But when the Soviet tanks approached Warsaw, at 8 AM on the 14th of January, it was clear that the Allied attempts were of no use. For every tank the Allies had in the city, the Soviets had two. As the Soviet tanks rolled over the Wisla river on the battle's second day, an Allied officer aptly remarked that "all the men are not enough, we need the women and the children". After three days, the battle was over. In the end, the Allies had lost all their tanks in their city and most of the foot soldiers, while the Soviets had at least half of them left. Little remained of Warsaw, as shells had flown through the city for 72 hours straight, tearing down countless buildings. The poor citizens, many of them remembering the last and some even the first time, again began to rebuild their homes, like so many times before.

Steamrolled but not Defeated[edit | edit source]

After Warsaw, the Allies had little will and power left and turned to retreat. Without any organised resistance, with only a number of guerilla forces that were quickly crushed, the Soviets could take Krakow four days after Warsaw was "liberated", and Katowice the day after that. Polish leaders and scientists fled the country to Berlin and on to London, from where they continued to operate as a government-in-exile under the Allies and develop new technology. In what was left of January, the Soviets could secure the rest of Poland with ease. The Soviets reinforced their forces fourfold with Poland firmly in Soviet hands, and divided their forces in three; one third was to advance into eastern Germany with the primary goal of Berlin, the second army group to aim for Silesia, western Czechoslovakia and Prague, and the third to advance down the Balkan pensinsula via Slovakia and Hungary.

On January 30th, as the Allies only remained in pockets around Poznan, Poland was declared an "Occupied Soviet Republic", and all over the country the Soviet flag flew in place of the Polish. Colonel General Kirov was decorated as a "Hero of the People" for his victory, and Major Lyebanov was promoted to Colonel. The panicking Allies had only mobilized to two thirds of the strength estimated to be needed to fight back the Soviets, and Central and Eastern Europe was thus in dire threat. The Polish people, which had supported the Allies greatly under the invasion, turned to underground resistance, a strategy which had been highly successful in the last war against the Soviets, and was to be a great annoyance for the Soviets during the entire war.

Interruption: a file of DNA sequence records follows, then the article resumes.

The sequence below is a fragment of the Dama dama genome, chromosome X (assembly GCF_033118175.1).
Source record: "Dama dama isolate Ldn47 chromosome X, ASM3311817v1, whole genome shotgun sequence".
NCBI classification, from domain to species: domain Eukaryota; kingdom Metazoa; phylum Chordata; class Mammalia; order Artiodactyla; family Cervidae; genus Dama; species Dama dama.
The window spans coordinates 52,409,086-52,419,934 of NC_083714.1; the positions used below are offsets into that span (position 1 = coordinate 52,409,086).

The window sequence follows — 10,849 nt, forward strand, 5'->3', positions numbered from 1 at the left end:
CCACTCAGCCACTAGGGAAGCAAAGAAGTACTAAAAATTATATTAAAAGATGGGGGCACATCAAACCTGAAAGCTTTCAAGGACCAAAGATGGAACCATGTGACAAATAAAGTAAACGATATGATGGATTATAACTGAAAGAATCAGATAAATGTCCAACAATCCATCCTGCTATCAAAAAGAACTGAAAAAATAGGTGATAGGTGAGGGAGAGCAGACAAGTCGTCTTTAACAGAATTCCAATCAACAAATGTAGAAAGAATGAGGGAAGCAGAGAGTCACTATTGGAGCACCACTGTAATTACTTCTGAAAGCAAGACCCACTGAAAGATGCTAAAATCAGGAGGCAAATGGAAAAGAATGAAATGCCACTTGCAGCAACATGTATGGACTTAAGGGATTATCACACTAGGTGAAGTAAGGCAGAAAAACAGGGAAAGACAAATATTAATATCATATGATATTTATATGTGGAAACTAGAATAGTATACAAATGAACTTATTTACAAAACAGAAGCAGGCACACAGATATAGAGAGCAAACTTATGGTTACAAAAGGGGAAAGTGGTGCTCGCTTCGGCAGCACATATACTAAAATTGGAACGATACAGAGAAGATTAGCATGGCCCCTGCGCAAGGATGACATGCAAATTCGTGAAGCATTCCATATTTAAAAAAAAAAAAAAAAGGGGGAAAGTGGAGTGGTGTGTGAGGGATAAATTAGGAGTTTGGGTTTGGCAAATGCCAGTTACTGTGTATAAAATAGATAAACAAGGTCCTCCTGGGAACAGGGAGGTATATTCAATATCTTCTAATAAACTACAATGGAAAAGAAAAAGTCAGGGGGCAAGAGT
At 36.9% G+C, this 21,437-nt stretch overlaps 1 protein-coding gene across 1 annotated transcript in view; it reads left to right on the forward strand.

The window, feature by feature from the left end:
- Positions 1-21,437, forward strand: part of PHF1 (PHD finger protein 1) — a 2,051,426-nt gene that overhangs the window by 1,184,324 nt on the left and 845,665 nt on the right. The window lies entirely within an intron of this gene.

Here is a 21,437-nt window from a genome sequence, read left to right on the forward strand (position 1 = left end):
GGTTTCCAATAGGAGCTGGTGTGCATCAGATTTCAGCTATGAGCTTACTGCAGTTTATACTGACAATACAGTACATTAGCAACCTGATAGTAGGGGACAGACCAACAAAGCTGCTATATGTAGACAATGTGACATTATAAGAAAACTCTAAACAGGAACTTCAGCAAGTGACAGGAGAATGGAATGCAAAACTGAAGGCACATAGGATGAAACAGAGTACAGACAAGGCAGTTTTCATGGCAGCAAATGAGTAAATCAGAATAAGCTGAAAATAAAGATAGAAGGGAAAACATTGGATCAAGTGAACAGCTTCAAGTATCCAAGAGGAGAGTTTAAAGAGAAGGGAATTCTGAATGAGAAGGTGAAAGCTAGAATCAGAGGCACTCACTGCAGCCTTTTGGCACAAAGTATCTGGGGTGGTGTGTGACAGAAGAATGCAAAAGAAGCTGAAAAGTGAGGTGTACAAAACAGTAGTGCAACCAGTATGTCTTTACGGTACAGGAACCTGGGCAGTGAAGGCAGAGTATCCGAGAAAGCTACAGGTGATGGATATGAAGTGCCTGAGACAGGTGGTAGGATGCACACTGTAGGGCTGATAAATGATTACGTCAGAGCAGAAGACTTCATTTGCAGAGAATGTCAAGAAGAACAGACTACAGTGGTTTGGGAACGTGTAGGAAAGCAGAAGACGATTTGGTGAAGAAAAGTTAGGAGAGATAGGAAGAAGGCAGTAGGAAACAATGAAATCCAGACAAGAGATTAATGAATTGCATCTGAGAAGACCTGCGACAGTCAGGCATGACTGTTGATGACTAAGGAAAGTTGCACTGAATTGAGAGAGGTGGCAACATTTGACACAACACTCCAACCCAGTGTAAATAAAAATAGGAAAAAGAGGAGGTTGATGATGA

Aftermath[edit | edit source]

The Polish people were terrified of the coming occupation. Few people had been more oppressed by occupiers than the Poles, and the last war was the worst. Many contemplated suicide rather than face the Soviets, and it is thought that over 60% of the population joined the resistance, a record for any country ever up util now. To everyone's surprise, though, the Soviets were somewhat benevolent invaders, the benevolence ordered directly by Premier Cherdenko. Commisars were extra wary, ready to punish any conscript caught looting or comitting any other crime of occupation. The Soviets quickly moved in relief supplies for civilians caught in the war, and many international humanitarian organisations were allowed free reign of Poland and other occupied areas. The Soviets even helped rebuild the cities destroyed, Soviet convicts working aside skeptical Polish citizens. While still dedicated to defending their homes, the Allies were relieved that they were fighting human beings this time.